The Current State Of Intel Discrete Graphics On Linux: Almost "Fully Functional"
Written by Michael Larabel in Intel on 17 September 2021 at 09:25 AM EDT. 8 Comments
INTEL --
Along with bringing up DG2/Alchemist graphics card support on Linux, Intel engineers have been working to square away their support for the DG1 developer graphics card. This week thanks to XDC2021 is a fresh status update about what is working with this initial Intel graphics card on their open-source driver and what remains in the works.

Thomas Hellstrom of Intel's open-source Linux graphics driver team presented an update on their work transitioning to using TTM for memory management on their discrete graphics cards after long being focused on just supporting GEM when they exclusively had integrated graphics to support. That TTM conversion for better supporting their graphics cards with discrete video memory continues progressing well with various portions of the code already upstream.


For end-users, most interesting from the TTM presentation is about the current state overall of DG1 graphics on Linux. With the latest "drm-tip" state, the DG1 graphics are considered by Intel to be "fully functional" except suspend/resume code still under review. Hellstrom did show off though that with the pending code, suspend and resume on Linux with the DG1 is beginning to work:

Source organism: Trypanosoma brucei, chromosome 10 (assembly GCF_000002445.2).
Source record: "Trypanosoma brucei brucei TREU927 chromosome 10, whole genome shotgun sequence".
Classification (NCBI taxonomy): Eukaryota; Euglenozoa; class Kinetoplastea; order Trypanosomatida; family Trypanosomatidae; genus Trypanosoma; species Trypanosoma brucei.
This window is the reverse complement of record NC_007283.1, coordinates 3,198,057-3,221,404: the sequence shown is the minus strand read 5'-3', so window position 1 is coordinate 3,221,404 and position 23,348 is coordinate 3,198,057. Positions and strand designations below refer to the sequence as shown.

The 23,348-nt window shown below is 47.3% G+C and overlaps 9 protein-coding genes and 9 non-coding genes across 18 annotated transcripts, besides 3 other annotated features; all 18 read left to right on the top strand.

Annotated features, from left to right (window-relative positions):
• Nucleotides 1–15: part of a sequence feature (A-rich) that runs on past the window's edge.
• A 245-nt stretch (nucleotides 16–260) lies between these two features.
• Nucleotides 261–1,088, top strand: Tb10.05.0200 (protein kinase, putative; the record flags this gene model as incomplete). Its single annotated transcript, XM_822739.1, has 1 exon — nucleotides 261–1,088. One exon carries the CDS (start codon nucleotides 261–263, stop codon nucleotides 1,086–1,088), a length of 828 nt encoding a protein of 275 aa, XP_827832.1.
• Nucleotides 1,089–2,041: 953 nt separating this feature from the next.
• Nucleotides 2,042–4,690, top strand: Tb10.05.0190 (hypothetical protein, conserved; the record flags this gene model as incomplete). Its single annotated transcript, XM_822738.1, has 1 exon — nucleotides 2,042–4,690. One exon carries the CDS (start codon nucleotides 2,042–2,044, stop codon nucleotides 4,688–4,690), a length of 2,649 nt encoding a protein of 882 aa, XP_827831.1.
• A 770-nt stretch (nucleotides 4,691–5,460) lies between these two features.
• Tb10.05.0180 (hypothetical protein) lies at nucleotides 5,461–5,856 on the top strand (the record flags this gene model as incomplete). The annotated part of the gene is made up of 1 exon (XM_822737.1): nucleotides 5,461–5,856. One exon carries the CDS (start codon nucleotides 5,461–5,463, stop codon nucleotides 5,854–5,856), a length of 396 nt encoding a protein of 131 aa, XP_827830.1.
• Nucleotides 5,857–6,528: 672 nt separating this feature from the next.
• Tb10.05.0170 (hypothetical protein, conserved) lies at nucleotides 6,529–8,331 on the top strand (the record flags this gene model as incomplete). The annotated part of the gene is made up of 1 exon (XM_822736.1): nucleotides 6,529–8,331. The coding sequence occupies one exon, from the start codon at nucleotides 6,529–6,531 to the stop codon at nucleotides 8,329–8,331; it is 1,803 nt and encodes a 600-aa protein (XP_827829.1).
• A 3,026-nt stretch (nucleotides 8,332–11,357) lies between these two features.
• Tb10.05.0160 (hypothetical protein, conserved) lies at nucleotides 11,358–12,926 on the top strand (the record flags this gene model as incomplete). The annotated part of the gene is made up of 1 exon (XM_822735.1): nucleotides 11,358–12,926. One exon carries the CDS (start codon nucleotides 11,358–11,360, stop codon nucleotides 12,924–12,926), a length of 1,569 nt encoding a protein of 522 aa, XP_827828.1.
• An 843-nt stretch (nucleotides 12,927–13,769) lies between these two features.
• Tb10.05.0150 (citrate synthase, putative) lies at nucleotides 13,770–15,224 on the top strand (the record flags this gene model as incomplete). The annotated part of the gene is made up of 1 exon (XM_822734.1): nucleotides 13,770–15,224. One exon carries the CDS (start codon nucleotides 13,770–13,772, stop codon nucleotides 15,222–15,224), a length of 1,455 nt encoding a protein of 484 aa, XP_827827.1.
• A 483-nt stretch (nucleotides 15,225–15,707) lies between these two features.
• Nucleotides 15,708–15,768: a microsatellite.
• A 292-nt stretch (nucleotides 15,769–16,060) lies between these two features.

On the user-space side though with the DG1 code currently within Mesa, desktop and games are working but having "occasional crashes" and there are also known XWayland rendering problems. Hopefully these remaining items will get worked out in the next few months ahead of Intel launching their Intel ARC "Alchenist" graphics cards next year.

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Michael Larabel is the principal author of Phoronix.com and founded the site in 2004 with a focus on enriching the Linux hardware experience. Michael has written more than 20,000 articles covering the state of Linux hardware support, Linux performance, graphics drivers, and other topics. Michael is also the lead developer of the Phoronix Test Suite, Phoromatic, and OpenBenchmarking.org automated benchmarking software. He can be followed via Twitter or contacted via MichaelLarabel.com.

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